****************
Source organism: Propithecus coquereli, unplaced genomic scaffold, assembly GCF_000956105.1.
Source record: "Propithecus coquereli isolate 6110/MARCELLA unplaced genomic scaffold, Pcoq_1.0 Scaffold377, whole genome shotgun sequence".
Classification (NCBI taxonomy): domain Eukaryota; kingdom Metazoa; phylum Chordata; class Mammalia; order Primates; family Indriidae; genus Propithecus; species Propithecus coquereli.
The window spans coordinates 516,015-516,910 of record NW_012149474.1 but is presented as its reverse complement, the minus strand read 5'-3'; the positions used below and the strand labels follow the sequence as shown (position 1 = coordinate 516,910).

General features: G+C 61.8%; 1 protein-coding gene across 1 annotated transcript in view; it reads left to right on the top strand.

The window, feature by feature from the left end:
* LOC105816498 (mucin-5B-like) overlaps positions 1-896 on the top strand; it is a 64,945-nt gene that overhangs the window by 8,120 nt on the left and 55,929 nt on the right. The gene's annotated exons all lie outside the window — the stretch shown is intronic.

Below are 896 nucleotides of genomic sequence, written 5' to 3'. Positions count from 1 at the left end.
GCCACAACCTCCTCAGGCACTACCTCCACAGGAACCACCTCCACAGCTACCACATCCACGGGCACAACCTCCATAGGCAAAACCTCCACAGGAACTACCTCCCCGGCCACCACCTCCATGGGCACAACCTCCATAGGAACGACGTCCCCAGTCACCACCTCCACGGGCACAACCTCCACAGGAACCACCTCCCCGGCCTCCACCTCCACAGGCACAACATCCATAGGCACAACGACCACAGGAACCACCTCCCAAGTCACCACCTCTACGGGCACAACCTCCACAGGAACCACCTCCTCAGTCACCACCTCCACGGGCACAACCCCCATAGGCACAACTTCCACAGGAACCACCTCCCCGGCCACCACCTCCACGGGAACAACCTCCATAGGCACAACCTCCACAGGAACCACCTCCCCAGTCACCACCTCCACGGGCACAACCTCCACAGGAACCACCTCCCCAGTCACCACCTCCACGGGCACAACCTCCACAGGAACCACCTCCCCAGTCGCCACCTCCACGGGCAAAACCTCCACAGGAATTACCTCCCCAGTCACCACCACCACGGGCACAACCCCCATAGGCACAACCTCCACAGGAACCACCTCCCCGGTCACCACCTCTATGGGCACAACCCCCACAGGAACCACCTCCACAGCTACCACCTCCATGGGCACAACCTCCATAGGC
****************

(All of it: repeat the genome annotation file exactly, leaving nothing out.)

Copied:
Source organism: Propithecus coquereli, unplaced genomic scaffold, assembly GCF_000956105.1.
Source record: "Propithecus coquereli isolate 6110/MARCELLA unplaced genomic scaffold, Pcoq_1.0 Scaffold377, whole genome shotgun sequence".
Classification (NCBI taxonomy): domain Eukaryota; kingdom Metazoa; phylum Chordata; class Mammalia; order Primates; family Indriidae; genus Propithecus; species Propithecus coquereli.
The window spans coordinates 516,015-516,910 of record NW_012149474.1 but is presented as its reverse complement, the minus strand read 5'-3'; the positions used below and the strand labels follow the sequence as shown (position 1 = coordinate 516,910).

General features: G+C 61.8%; 1 protein-coding gene across 1 annotated transcript in view; it reads left to right on the top strand.

The window, feature by feature from the left end:
* LOC105816498 (mucin-5B-like) overlaps positions 1-896 on the top strand; it is a 64,945-nt gene that overhangs the window by 8,120 nt on the left and 55,929 nt on the right. The gene's annotated exons all lie outside the window — the stretch shown is intronic.

Below are 896 nucleotides of genomic sequence, written 5' to 3'. Positions count from 1 at the left end.
GCCACAACCTCCTCAGGCACTACCTCCACAGGAACCACCTCCACAGCTACCACATCCACGGGCACAACCTCCATAGGCAAAACCTCCACAGGAACTACCTCCCCGGCCACCACCTCCATGGGCACAACCTCCATAGGAACGACGTCCCCAGTCACCACCTCCACGGGCACAACCTCCACAGGAACCACCTCCCCGGCCTCCACCTCCACAGGCACAACATCCATAGGCACAACGACCACAGGAACCACCTCCCAAGTCACCACCTCTACGGGCACAACCTCCACAGGAACCACCTCCTCAGTCACCACCTCCACGGGCACAACCCCCATAGGCACAACTTCCACAGGAACCACCTCCCCGGCCACCACCTCCACGGGAACAACCTCCATAGGCACAACCTCCACAGGAACCACCTCCCCAGTCACCACCTCCACGGGCACAACCTCCACAGGAACCACCTCCCCAGTCACCACCTCCACGGGCACAACCTCCACAGGAACCACCTCCCCAGTCGCCACCTCCACGGGCAAAACCTCCACAGGAATTACCTCCCCAGTCACCACCACCACGGGCACAACCCCCATAGGCACAACCTCCACAGGAACCACCTCCCCGGTCACCACCTCTATGGGCACAACCCCCACAGGAACCACCTCCACAGCTACCACCTCCATGGGCACAACCTCCATAGGC